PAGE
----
How will the state government specialists differ from the AP reporters already assigned to all 50 statehouses and state bureaus?
The team will complement what our excellent state government correspondents do every day across the country and allow us to bring extra reporting firepower in on the most important stories. Let’s say there’s a trend emerging from several statehouses that our folks on the ground identify. The state government team will work with reporters in those states — and with the data team, if necessary — to bring depth and a national perspective to that issue and show how it’s playing out across the country.

They’ll be a resource to our statehouse reporters looking for help broadening the scope of their reporting, and a projects team that will partner with folks in the states to pursue bigger and more ambitious enterprise on the business of state government. And the focus really needs to be on how that impacts peoples’ lives. We don’t cover state government for the state government; we cover it for all the people of the state. The message here is that state government coverage is essential to AP and its members, and we are doubling down on that commitment, which should benefit the entire cooperative.

How else has AP expanded and strengthened state news coverage across the country?
We’ve hired 13 statehouse reporters over the past year. A few of those are new positions; a few filled positions that had been vacant. We are and will remain committed to staffing every statehouse. And we’ll add about 40 additional contract reporters to cover legislative sessions next year, in addition to the permanent staff.

AP President and CEO Gary Pruitt has identified state news coverage as a companywide priority. What other steps are being taken to bolster AP’s state news franchise?
Well, we have made some hires in key locations. I mentioned the 13 statehouse reporters we’ve hired this year. We’ve also made hires on some essential beats, such as politics, immigration, courts/crime and education. Beyond that, we are really pushing our state bureaus to focus their time and effort on content that is exclusive to AP and that our members and subscribers can’t get anywhere else. That needs to be our guiding principle. We do that exactly as we always have: by developing sources and breaking stories, being fastest on big breaking news, and by providing explanation, analysis and depth on the stories that have the biggest impact on peoples’ lives.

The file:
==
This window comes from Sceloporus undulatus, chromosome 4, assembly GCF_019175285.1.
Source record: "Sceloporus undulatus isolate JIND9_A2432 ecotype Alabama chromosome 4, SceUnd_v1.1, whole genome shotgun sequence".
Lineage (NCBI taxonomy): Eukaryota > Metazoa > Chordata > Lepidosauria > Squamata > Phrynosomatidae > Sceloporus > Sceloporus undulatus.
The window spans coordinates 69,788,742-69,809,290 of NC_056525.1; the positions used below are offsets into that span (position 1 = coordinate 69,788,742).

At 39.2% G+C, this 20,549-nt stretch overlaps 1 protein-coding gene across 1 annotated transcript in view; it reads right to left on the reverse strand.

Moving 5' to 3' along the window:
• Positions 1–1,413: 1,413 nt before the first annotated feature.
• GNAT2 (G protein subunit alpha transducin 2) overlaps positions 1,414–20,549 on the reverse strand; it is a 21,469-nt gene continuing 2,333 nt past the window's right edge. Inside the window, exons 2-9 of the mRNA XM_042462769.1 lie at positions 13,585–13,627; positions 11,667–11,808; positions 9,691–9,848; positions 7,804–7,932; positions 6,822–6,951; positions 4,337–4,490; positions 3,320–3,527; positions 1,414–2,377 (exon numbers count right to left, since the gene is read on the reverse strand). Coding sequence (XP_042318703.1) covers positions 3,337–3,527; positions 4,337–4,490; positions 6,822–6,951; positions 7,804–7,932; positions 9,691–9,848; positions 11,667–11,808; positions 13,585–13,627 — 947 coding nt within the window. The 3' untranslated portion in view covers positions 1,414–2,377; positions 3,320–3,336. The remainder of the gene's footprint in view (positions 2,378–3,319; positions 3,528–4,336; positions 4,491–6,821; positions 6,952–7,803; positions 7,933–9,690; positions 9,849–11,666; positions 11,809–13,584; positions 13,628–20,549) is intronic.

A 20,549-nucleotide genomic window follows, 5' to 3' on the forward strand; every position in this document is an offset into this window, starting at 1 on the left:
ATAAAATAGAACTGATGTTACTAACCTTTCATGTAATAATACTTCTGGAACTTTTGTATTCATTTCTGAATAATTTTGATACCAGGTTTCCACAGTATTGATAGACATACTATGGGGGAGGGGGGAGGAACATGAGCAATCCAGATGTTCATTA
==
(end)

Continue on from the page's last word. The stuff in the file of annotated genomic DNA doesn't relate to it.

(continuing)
To help the bureaus recommit to this kind of high-value content, we’re setting up centralized operations in each region to handle “shared” news from the cooperative. These are the stories and images we pick up from one member and redistribute to the other members in that state. We’re also going to be putting more resources into social media newsgathering, and especially user-generated content, in each of the four U.S. regions. This lets us be in a lot more places than ever before, but it’s critical that we do it without compromising at all on the AP’s reputation for accuracy and fairness.

New AP tool helps journalists manage data

troy_thibodeaux_headshot

Troy Thibodeaux (AP Photo)

The Associated Press’ data team and developers from civic technology company DataMade have created a new tool to make it easier for journalists to add context to a data set. Here, AP Editor for Interactive Technology Troy Thibodeaux, who conceived and launched the tool called Geomancer, explains its potential:

Why did AP create Geomancer?
AP has been a pioneer in data journalism and is committed to helping journalists use data more efficiently to find and tell important stories. We won a grant last year from the Knight Prototype Fund to build an open-source tool to help journalists make sense of data by mashing it up with other data sets about the same geographic location.